Retinal Conditions - Retina Floaters
Floaters are shadows cast on the retina
The back of the eye has a thin film-like layer (the retina) that acts like the film of a camera. The vitreous gel is an optically clear Jello-O-like substance in the mid and back cavity of the eye that comprises the bulk volume of the eye. When this gel degenerates over time it loses its optical clarity causing small shadows from the areas that are no longer clear to light. These shadows are noted as floaters of various shapes and sizes that appear in the vision.
A sudden shower of floaters can be a warning sign
That the vitreous gel in the back of the eye has torn a blood vessel or that there is an anomaly in the retinal blood vessels that have then led to bleeding in the eye. A new shower of floaters should be evaluated by your eye care specialist as soon as possible. Floaters may, more often than not, be related to normal changes of the eye; but they can also be a warning sign of disease in the eye or in the body as a whole.
Most people will notice floaters at some point in their lifetime. The floaters do remain in the eye, although they become less visible over time as the brain begins to delete the imperfection in the vision. They are most noticeable on a bright sunny day or after a dilated eye exam. It is common to see floaters much more frequently after cataract surgery, as the vision is much clearer and the shadows can become darker when more light enters the eye. Floaters are usually not bothersome but in rare circumstances where floaters do indeed impair the vision, surgical removal of the degenerated vitreous gel can be performed thereby improving the quality of vision. This would be evaluated and addressed by your retinal specialist.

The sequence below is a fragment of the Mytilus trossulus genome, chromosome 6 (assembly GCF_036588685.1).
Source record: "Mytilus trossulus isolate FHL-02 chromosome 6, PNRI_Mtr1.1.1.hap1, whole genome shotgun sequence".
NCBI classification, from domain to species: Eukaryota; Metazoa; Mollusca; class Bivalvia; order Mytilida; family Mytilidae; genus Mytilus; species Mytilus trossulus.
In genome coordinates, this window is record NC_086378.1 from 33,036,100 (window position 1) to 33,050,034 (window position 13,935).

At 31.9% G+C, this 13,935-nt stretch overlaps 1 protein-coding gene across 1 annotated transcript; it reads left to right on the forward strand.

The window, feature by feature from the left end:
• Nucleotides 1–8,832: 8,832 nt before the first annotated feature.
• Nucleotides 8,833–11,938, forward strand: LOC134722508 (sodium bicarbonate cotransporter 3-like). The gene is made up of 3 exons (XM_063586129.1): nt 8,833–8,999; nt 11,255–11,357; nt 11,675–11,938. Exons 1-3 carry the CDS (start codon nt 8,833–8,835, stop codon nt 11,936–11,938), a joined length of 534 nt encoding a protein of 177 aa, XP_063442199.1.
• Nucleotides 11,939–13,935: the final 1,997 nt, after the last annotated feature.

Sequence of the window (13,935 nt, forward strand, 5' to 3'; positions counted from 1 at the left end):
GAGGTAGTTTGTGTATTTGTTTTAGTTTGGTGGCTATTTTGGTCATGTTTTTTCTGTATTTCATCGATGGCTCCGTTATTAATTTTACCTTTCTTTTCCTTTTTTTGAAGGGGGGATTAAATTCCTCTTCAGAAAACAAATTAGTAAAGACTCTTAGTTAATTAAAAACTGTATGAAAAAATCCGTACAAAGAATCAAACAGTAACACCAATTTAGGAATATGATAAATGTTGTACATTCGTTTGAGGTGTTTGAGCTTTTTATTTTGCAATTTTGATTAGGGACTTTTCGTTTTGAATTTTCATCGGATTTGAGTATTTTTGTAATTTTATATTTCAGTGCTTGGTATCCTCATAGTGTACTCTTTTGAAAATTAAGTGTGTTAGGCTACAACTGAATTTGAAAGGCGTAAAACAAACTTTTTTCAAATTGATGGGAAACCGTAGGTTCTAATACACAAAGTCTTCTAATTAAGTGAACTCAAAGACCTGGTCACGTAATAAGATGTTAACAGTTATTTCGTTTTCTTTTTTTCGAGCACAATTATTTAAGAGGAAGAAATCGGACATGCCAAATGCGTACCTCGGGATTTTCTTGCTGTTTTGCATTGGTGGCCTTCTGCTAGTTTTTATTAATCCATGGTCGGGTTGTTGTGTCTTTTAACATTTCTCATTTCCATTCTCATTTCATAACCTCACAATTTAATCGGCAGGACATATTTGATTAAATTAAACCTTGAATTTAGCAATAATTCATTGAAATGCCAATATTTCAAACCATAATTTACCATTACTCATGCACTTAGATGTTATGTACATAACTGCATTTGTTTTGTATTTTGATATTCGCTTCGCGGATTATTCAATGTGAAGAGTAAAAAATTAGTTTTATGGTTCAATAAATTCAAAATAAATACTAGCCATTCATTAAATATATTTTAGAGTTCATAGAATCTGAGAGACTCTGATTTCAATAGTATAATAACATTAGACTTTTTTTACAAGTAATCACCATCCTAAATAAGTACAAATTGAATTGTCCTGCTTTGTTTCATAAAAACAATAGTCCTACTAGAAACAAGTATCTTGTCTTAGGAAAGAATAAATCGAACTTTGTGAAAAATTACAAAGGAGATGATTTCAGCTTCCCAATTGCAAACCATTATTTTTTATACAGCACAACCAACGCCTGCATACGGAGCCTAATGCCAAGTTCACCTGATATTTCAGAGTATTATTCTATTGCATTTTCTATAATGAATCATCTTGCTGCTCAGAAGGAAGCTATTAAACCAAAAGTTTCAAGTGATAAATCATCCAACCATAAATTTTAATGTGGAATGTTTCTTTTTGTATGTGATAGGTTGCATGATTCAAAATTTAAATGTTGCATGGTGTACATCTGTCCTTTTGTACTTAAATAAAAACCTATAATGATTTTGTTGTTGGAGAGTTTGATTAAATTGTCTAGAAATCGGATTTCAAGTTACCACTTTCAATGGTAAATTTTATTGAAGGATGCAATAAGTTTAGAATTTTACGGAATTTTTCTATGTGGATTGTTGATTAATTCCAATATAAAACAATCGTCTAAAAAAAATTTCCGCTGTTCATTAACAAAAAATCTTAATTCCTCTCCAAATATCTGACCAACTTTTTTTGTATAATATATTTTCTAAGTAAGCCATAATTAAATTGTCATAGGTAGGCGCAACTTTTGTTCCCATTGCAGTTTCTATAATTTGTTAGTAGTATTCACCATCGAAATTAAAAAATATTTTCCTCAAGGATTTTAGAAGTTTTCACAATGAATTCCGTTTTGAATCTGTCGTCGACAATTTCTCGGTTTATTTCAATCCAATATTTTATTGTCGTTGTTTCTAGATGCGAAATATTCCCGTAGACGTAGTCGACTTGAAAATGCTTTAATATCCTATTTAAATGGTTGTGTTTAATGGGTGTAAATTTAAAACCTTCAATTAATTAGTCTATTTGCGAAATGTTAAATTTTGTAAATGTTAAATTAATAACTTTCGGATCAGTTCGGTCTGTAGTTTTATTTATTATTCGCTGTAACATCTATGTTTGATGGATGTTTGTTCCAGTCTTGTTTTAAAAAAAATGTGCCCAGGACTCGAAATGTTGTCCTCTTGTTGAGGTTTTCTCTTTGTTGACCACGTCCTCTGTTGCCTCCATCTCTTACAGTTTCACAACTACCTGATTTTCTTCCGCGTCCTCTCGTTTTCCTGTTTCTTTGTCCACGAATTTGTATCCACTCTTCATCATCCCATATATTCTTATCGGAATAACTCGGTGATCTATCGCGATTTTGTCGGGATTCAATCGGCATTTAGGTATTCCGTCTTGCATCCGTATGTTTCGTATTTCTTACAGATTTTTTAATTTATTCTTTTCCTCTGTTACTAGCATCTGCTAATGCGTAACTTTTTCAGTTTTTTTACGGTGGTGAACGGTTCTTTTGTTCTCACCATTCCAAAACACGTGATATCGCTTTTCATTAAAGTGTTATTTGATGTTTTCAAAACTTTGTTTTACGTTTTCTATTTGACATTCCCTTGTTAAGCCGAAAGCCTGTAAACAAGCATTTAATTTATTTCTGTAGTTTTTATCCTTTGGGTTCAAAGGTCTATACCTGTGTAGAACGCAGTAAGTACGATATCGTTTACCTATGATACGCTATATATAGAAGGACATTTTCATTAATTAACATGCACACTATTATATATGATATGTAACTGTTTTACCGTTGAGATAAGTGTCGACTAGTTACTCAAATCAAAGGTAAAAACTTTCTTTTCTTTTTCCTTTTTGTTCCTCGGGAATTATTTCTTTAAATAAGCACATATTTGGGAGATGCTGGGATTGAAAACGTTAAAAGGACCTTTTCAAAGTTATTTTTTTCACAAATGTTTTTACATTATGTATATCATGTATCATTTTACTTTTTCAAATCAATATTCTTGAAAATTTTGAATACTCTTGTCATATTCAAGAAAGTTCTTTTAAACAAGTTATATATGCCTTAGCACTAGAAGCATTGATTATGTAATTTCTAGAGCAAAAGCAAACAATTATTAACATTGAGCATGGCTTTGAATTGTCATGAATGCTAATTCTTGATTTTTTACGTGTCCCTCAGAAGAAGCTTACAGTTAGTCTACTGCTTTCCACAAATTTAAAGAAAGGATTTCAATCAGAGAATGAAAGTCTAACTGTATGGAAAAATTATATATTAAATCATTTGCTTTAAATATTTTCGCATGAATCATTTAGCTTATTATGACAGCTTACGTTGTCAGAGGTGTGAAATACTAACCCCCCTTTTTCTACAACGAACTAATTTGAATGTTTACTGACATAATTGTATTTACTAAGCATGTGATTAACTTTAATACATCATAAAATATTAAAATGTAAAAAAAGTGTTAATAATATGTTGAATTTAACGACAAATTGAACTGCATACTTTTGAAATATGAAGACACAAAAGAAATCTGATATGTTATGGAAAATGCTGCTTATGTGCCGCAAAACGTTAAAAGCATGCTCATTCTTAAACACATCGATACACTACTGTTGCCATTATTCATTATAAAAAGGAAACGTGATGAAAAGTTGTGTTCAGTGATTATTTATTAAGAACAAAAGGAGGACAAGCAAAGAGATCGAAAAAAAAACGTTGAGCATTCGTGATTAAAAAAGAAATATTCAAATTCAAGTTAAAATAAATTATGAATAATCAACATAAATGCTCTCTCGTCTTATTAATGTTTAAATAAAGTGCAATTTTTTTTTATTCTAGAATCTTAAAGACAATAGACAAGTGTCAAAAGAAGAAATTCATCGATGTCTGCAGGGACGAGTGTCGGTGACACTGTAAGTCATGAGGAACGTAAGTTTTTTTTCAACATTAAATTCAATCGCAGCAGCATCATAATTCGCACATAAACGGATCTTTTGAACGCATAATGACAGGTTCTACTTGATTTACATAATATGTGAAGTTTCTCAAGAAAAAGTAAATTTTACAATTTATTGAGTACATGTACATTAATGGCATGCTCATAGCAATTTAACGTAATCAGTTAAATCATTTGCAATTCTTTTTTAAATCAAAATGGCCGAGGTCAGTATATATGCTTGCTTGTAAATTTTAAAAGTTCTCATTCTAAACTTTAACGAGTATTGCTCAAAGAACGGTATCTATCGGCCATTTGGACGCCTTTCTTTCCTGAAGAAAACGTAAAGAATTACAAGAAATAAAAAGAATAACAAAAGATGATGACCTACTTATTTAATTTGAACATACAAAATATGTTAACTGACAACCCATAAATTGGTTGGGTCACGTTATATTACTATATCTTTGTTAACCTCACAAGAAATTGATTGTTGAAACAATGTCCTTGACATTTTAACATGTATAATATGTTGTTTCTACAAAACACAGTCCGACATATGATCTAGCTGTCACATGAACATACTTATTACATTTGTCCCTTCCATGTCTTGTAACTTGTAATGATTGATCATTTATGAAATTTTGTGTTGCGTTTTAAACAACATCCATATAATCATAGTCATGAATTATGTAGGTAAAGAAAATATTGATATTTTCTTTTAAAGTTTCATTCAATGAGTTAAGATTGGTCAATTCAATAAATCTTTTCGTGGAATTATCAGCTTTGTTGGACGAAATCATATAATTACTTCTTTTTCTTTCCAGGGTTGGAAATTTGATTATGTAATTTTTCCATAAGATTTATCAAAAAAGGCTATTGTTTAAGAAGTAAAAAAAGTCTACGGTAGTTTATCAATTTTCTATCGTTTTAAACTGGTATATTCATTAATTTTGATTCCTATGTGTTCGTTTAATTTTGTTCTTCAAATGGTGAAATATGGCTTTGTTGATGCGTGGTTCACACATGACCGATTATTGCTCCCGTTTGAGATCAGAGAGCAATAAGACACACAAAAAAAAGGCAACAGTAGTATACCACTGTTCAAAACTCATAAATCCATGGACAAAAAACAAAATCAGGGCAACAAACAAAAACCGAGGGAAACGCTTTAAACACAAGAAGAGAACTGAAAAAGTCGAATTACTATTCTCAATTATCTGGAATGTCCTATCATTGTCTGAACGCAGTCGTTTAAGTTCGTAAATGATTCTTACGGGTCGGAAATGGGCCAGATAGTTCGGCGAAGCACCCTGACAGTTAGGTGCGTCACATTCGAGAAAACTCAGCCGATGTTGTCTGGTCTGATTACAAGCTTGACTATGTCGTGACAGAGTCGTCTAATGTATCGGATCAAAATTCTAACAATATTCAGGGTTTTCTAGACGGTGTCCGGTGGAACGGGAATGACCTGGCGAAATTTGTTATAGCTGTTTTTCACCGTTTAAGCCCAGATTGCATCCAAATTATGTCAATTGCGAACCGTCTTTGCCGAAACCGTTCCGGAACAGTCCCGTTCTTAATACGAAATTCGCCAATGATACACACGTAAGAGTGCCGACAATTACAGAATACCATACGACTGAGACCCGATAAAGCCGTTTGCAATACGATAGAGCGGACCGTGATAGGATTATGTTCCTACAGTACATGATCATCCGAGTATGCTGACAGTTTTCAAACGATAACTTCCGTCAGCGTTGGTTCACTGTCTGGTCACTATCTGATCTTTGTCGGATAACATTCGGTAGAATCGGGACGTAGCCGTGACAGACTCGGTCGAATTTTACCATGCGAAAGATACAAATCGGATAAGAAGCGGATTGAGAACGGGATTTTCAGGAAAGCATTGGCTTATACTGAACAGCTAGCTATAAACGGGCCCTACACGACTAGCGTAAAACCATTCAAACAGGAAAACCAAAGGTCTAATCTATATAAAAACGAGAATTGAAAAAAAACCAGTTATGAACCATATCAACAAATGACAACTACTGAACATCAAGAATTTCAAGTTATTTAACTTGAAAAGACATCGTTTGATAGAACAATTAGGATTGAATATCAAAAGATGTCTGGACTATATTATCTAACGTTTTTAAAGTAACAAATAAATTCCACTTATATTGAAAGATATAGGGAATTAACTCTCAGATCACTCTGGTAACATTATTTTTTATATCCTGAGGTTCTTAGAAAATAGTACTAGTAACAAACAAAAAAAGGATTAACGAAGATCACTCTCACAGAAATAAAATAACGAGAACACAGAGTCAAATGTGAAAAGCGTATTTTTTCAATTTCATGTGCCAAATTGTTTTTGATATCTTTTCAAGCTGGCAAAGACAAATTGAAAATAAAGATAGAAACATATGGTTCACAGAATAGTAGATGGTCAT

Flashes of light are typically seen as lightning bolts or streaks of bright white light in the peripheral vision.
As the vitreous separates from the retina, it may tug on the retina triggering the flashes of light. This is a warning sign that the retina may be at risk for a retinal tear or detachment. Sometimes flashes appear as pinpoint lights or a kaleidoscope. These can be caused by dangerous interruptions in blood flow, abnormal fluid in the retina, or migraines. New flashes should be evaluated by an eye care specialist promptly in order to minimize risk of vision loss. A separation of the vitreous gel from the retina is natural and happens in every eye eventually; this normal process infrequently requires medical or surgical attention.